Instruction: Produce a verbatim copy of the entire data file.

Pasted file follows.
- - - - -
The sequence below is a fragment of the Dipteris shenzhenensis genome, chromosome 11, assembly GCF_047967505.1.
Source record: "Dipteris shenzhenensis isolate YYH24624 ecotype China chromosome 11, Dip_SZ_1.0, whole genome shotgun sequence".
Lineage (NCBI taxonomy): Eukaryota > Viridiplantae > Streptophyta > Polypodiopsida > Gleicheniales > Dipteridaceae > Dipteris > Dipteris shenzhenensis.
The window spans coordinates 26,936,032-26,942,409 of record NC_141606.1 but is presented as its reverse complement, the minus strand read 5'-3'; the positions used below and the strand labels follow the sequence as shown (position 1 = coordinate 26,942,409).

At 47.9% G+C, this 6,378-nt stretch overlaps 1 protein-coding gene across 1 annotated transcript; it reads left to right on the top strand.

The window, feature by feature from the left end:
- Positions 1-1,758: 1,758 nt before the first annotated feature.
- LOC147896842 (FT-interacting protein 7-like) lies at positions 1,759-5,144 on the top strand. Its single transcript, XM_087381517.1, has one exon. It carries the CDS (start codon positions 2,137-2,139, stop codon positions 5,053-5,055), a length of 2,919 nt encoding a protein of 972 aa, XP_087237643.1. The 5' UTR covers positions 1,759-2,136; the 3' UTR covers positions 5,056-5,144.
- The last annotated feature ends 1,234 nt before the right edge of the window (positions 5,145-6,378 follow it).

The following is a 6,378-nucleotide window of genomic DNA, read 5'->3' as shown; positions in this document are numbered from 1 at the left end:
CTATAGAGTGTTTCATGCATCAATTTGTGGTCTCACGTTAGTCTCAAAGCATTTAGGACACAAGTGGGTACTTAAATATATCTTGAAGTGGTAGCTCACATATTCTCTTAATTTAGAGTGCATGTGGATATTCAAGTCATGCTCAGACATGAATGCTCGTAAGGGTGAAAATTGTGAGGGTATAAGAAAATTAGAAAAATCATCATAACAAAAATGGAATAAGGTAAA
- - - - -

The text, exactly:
The sequence below is a fragment of the Dipteris shenzhenensis genome, chromosome 11, assembly GCF_047967505.1.
Source record: "Dipteris shenzhenensis isolate YYH24624 ecotype China chromosome 11, Dip_SZ_1.0, whole genome shotgun sequence".
Lineage (NCBI taxonomy): Eukaryota > Viridiplantae > Streptophyta > Polypodiopsida > Gleicheniales > Dipteridaceae > Dipteris > Dipteris shenzhenensis.
The window spans coordinates 26,936,032-26,942,409 of record NC_141606.1 but is presented as its reverse complement, the minus strand read 5'-3'; the positions used below and the strand labels follow the sequence as shown (position 1 = coordinate 26,942,409).

At 47.9% G+C, this 6,378-nt stretch overlaps 1 protein-coding gene across 1 annotated transcript; it reads left to right on the top strand.

The window, feature by feature from the left end:
- Positions 1-1,758: 1,758 nt before the first annotated feature.
- LOC147896842 (FT-interacting protein 7-like) lies at positions 1,759-5,144 on the top strand. Its single transcript, XM_087381517.1, has one exon. It carries the CDS (start codon positions 2,137-2,139, stop codon positions 5,053-5,055), a length of 2,919 nt encoding a protein of 972 aa, XP_087237643.1. The 5' UTR covers positions 1,759-2,136; the 3' UTR covers positions 5,056-5,144.
- The last annotated feature ends 1,234 nt before the right edge of the window (positions 5,145-6,378 follow it).

The following is a 6,378-nucleotide window of genomic DNA, read 5'->3' as shown; positions in this document are numbered from 1 at the left end:
CTATAGAGTGTTTCATGCATCAATTTGTGGTCTCACGTTAGTCTCAAAGCATTTAGGACACAAGTGGGTACTTAAATATATCTTGAAGTGGTAGCTCACATATTCTCTTAATTTAGAGTGCATGTGGATATTCAAGTCATGCTCAGACATGAATGCTCGTAAGGGTGAAAATTGTGAGGGTATAAGAAAATTAGAAAAATCATCATAACAAAAATGGAATAAGGTAAA